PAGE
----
Simondon connects this technical domain with aesthetics:
The body of the operator gives and receives. Even a machine like the lathe or the milling machine produces this particular sensation. There exists an entire sensorial array of tools of all kinds. Even the rarest carpenter’s tool like the “tarabiscot” has its very own array of sensations. One could continue like this almost indefinitely, moving more or less continuously to the sensation that artistic instruments give to those who play them: the touch of a piano, feeling the vibration and tension of the strings of a harp, the snapping of the strings of the hurdy-gurdy on the cylinder covered with rosin-- it’s a register that’s almost inexhaustible…
[O]ne can think, for example, of the weight of a piano dampener and the kinetic energy of the playing that orders a horizontal displacement of the dampener by using the “piano” pedal; when the felt silencers are removed, they set the strings free and enable them to mix sounds through a vibration that slowly grows smaller, and that is produced by hammers. Aesthetics is not only, nor first and foremost, the sensation of the “consumer” of the work of art. It is also, and more originally so, the set of sensations, more or less rich, of the artists themselves: it’s about a certain contact with matter that is being transformed through work. (from ON TECHNO-AESTHETICS Gilbert Simondon, translated by Arne De Boever1 PARRHESIA NUMBER 14 • 2012 • 1-8 p. 3)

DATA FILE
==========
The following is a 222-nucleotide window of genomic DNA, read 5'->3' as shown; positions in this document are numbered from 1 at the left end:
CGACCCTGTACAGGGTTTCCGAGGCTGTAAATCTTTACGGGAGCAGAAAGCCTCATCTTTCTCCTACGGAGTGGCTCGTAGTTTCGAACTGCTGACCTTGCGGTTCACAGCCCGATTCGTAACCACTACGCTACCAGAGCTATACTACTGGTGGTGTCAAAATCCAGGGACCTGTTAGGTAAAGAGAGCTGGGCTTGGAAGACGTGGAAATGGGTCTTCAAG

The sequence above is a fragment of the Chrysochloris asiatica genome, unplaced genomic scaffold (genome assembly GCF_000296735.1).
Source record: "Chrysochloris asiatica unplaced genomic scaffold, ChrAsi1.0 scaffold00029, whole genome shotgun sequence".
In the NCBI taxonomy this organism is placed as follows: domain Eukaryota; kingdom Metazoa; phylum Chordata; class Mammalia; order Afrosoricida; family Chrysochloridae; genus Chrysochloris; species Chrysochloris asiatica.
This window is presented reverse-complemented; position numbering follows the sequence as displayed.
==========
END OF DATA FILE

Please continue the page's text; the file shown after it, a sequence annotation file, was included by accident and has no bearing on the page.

I mentioned earlier that the consumption, experiencing, and the performance of music is different, without specifying how to bring students into engagement with that tension. Simondon's point is illuminating not only in the way that it connects aesthetics to the physical, embodied actions of the artists, but also in that it highlights that technical actions differentiate performance from consumption.